For an everyday kick-start you need something simple yet filling – something you can throw in a bowl and baptise with milk, that will give you the vooma to burn through until lunch…

Or, at least, teatime. Karlien Smit, dietician with Shelly Meltzer and Associates, at the Sports Science Institute of South Africa, analysed what’s on our favourite supermarket shelves. She says, “One cereal alone cannot provide it all. For the most benefit, include a variety of cereals in the course of the week. This will also help to prevent boredom.” Smit identified the following as key aspects to look out for when sorting the Weet-Bix from the chaff.

Fibre content

Fibre earns points for fighting heart disease, controlling blood sugar, maintaining a healthy weight, preventing constipation, decreasing the risk of colon cancer and keeps you full for longer. Buy high-fibre cereals to help you achieve the recommended 25-38g of fibre a day.

Glycaemic carbohydrate

This refers to all the carbohydrate that is available for metabolism and that will affect your blood sugar levels. Adding milk to oats, for example, will lower the glycaemic index (GI).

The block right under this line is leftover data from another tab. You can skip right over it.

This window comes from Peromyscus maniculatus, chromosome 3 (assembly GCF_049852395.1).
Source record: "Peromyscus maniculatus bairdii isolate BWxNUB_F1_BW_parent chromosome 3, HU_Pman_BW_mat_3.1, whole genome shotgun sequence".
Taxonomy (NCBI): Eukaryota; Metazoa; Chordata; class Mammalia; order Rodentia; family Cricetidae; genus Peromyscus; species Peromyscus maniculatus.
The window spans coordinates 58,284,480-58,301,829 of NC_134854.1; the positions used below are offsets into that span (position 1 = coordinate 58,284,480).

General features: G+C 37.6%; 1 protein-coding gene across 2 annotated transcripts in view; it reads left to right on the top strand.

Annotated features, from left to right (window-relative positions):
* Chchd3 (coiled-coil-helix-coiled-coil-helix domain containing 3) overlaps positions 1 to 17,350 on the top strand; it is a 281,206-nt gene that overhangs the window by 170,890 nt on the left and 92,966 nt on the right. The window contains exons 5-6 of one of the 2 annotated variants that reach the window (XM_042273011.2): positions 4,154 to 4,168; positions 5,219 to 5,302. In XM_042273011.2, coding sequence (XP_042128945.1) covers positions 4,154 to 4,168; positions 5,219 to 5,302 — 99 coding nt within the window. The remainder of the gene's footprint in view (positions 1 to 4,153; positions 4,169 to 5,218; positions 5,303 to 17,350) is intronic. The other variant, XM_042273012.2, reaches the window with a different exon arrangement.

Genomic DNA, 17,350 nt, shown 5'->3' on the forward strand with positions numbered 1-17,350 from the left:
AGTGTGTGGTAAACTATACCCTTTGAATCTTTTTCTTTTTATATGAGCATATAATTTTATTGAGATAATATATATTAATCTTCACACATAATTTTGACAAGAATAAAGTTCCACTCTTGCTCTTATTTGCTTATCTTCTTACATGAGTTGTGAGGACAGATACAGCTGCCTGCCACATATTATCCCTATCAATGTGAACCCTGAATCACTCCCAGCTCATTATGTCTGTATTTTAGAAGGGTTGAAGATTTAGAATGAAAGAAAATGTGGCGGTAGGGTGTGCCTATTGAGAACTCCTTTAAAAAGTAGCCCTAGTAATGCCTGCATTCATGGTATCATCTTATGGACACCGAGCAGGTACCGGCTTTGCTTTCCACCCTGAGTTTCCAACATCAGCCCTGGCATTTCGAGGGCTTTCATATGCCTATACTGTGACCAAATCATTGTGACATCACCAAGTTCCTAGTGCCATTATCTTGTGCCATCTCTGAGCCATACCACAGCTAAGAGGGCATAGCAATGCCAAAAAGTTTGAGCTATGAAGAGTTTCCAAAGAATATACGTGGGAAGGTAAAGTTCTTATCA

Cereals with a higher sugar content will be higher in energy. That’s okay if you’re an athlete, but not if you’re watching your waistline.


A high-sodium diet is linked to high blood pressure, osteoporosis and kidney stones. If it contains <120mg per 100g, a product is considered low in sodium – a good choice.

Added fat

Some instant oats brands contain added non-dairy creamers, which are linked to increased risk of heart disease. Watch out for the words “partially hydrogenated vegetable fat” and “palm kernel oil” on the label.


Cereals are often enriched with vitamins, minerals, essential fatty acids – sometimes as a marketing tool rather than for health benefits. Added nutrients are not an excuse to consume high-sugar, high-sodium cereals.